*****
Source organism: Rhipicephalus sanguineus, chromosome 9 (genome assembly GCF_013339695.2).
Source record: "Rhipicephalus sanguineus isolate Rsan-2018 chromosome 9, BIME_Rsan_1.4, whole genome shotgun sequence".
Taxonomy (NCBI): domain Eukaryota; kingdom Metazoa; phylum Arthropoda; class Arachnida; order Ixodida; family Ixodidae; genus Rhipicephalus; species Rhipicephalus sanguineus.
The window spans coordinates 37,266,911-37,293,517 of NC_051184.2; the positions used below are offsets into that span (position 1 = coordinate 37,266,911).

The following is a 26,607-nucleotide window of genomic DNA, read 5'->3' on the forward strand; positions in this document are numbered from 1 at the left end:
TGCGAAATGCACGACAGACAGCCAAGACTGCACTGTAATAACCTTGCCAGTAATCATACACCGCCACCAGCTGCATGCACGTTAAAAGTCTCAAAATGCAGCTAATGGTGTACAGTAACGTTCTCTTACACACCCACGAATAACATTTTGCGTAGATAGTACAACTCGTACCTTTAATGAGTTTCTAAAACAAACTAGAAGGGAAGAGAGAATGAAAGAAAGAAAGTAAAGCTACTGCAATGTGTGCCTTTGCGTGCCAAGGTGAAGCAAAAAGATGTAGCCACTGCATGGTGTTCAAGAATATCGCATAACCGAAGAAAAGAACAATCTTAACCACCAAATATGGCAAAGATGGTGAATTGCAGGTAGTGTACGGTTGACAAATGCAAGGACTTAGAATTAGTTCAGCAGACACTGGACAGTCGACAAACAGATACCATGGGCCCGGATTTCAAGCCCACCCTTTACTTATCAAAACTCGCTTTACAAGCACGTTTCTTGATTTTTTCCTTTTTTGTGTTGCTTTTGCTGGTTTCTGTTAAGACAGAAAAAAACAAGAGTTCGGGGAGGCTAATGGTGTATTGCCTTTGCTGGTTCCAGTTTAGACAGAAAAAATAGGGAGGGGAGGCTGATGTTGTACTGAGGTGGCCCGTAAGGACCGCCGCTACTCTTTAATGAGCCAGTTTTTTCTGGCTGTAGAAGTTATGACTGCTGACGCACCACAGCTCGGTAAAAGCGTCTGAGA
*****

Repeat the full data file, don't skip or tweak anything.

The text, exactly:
Source organism: Rhipicephalus sanguineus, chromosome 9 (genome assembly GCF_013339695.2).
Source record: "Rhipicephalus sanguineus isolate Rsan-2018 chromosome 9, BIME_Rsan_1.4, whole genome shotgun sequence".
Taxonomy (NCBI): domain Eukaryota; kingdom Metazoa; phylum Arthropoda; class Arachnida; order Ixodida; family Ixodidae; genus Rhipicephalus; species Rhipicephalus sanguineus.
The window spans coordinates 37,266,911-37,293,517 of NC_051184.2; the positions used below are offsets into that span (position 1 = coordinate 37,266,911).

The following is a 26,607-nucleotide window of genomic DNA, read 5'->3' on the forward strand; positions in this document are numbered from 1 at the left end:
TGCGAAATGCACGACAGACAGCCAAGACTGCACTGTAATAACCTTGCCAGTAATCATACACCGCCACCAGCTGCATGCACGTTAAAAGTCTCAAAATGCAGCTAATGGTGTACAGTAACGTTCTCTTACACACCCACGAATAACATTTTGCGTAGATAGTACAACTCGTACCTTTAATGAGTTTCTAAAACAAACTAGAAGGGAAGAGAGAATGAAAGAAAGAAAGTAAAGCTACTGCAATGTGTGCCTTTGCGTGCCAAGGTGAAGCAAAAAGATGTAGCCACTGCATGGTGTTCAAGAATATCGCATAACCGAAGAAAAGAACAATCTTAACCACCAAATATGGCAAAGATGGTGAATTGCAGGTAGTGTACGGTTGACAAATGCAAGGACTTAGAATTAGTTCAGCAGACACTGGACAGTCGACAAACAGATACCATGGGCCCGGATTTCAAGCCCACCCTTTACTTATCAAAACTCGCTTTACAAGCACGTTTCTTGATTTTTTCCTTTTTTGTGTTGCTTTTGCTGGTTTCTGTTAAGACAGAAAAAAACAAGAGTTCGGGGAGGCTAATGGTGTATTGCCTTTGCTGGTTCCAGTTTAGACAGAAAAAATAGGGAGGGGAGGCTGATGTTGTACTGAGGTGGCCCGTAAGGACCGCCGCTACTCTTTAATGAGCCAGTTTTTTCTGGCTGTAGAAGTTATGACTGCTGACGCACCACAGCTCGGTAAAAGCGTCTGAGA